No longer a stranger
Family sheds light on woman killed in Flanders
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"She became quite a colorful character," one of her daughters, Stella Arbelaez of California, said this week. "She would wear these neon vests and while the ambulances would try to pass Roosevelt Avenue, she would stand in the road with a whistle, spread her arms to the side and stop traffic so the emergency vehicles could get by.
"She would stand out there on call, as needed."
And her killer remains at large.
According to police and relatives, Ms. Tascon, 71, was living in Flanders temporarily, tending to an ailing family friend, when she was mowed down by a hit-and-run driver Nov. 22 at the intersection of Flanders Road and Cypress Avenue.
"One of the things, for me, that is so tragically ironic," said Ms. Arbelaez' husband, James Brown, "is that she fought traffic for 15 years, being literally inches from all types of cars and trucks as a street vendor. Then she goes out to an isolated area of Long Island and gets gunned down by a single car.
"We just want whoever did this to come forward and face the music and clear their name and move on," Mr. Brown said. "Otherwise, they'll have to live with it the rest of their lives."
To commemorate Ms. Tascon's life and death, family and friends from Flanders, Queens and Long Island gathered Sunday morning under steady rain to retrace her final moments.
Carrying flowers, candles, ribbons and photographs, some 35 people met about 11:30 a.m. at the place where Ms. Tascon was killed and then walked to the Flanders Riverside Volunteer Ambulance station on nearby Evergreen Road, where her body had been immediately transported after the accident.
"My goal was to make it known that she was here," Ms. Arbelaez said of the vigil. "This wasn't just an unknown person. Her body was claimed. Her body was loved. I didn't want her life to go unknown."
Ms. Arbelaez and her siblings also said that they hoped the emotional outpouring might compel anyone with information on who killed their mother to contact Southampton Police detectives.
The children are especially motivated because their father, a graduate of Yale University, was killed in Colombia some 20 years ago.
Like their mother's, his death also goes unsolved.
"We're on a mission now," Ms. Arbelaez said, adding that she lost another sister to cancer some 10 years back.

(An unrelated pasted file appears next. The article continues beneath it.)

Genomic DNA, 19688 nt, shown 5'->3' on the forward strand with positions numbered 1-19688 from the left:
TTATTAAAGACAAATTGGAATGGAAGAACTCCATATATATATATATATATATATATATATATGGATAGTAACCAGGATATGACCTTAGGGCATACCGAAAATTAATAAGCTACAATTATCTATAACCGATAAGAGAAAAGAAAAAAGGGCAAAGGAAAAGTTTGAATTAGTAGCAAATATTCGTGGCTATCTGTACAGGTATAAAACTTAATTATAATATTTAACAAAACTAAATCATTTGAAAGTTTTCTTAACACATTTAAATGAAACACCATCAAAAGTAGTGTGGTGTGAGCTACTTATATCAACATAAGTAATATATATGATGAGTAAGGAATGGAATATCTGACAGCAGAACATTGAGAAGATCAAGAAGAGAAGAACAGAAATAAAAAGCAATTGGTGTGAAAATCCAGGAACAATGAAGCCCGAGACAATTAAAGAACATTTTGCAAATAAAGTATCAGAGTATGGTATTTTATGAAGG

According to her family, Ms. Tascon married at 27 after rising to the top of an insurance agency in Colombia -- unheard of for a woman at that time. She later moved to New Haven, Conn., where her husband was pursuing a doctorate in public health.
After he graduated, the couple ran a medical laboratory in Colombia. But she later moved to Queens, with two daughters in tow, to make a better living.
Her husband was making plans to work in a lab in Connecticut when he was killed in Colombia in 1988, leaving Ms. Tascon to care for four children, all of whom later graduated from college, and one of whom also went through medical school, family members said.
Ms. Tascon supported her family first by driving a taxi and working in a spaghetti factory, and later by selling her homemade cookies.
"Her joy was to see people happy and to help people," said Ms. Arbelaez, a cartoonist and Fashion Institute of Technology graduate. "About two years ago, she was given a plaque from the Colombia Civic Center as a citizen of the year because she was involved in helping new Colombian immigrants find jobs, apartments, clothes. She would also send used clothes and such to Colombia.
"She had a very, very large heart. And she was very proud both to be Colombian and American. Oh, when she became a citizen, she was just so thrilled," her daughter said.
Although Sunday's vigil helped the healing process for Ms. Arbeleaz, her younger sister, Carolina Arbelaez of Pennsylvania, emphasized that peace for the family will not be achieved until the hit-and-run driver is captured.
"We always speak to our advanced judicial system in the U.S. and due process," Carolina Arbelaez said. "I can't fathom the fact that the people who killed my father went uncaught and justice was never served. To have the same thing happen here I feel is completely unacceptable and incomprehensible.
"There is no real reason for that to happen in such a small town... where everybody knows everything about everybody," she continued. "It is just not OK. It is not OK for a community to just let things go. At some point, the people that live in that community need to take ownership of the good and the bad and really start to make a difference."
But the family is grateful for the condolences and words of support they have received from some residents here.
Ms. Arbelaez said it was important that she and others who attended the vigil Saturday visited the ambulance station on Sunday.
"The volunteers who were there were the first ones who came to my mother's aid," she said. "It was very important to us to thank them because not only were they with her, but they were volunteers, and so was my mother.
"A volunteer paramedic on her way home found her body and called 911," she continued. "She told us our mother did not die alone.
"She died in her arms."
Police have so far been unable to locate any witnesses to the Flanders crash. Anyone who might have any information that could help in the investigation or lead to an arrest is urged to call the police department at 728-5000 or the tips hotline at 728-3454.
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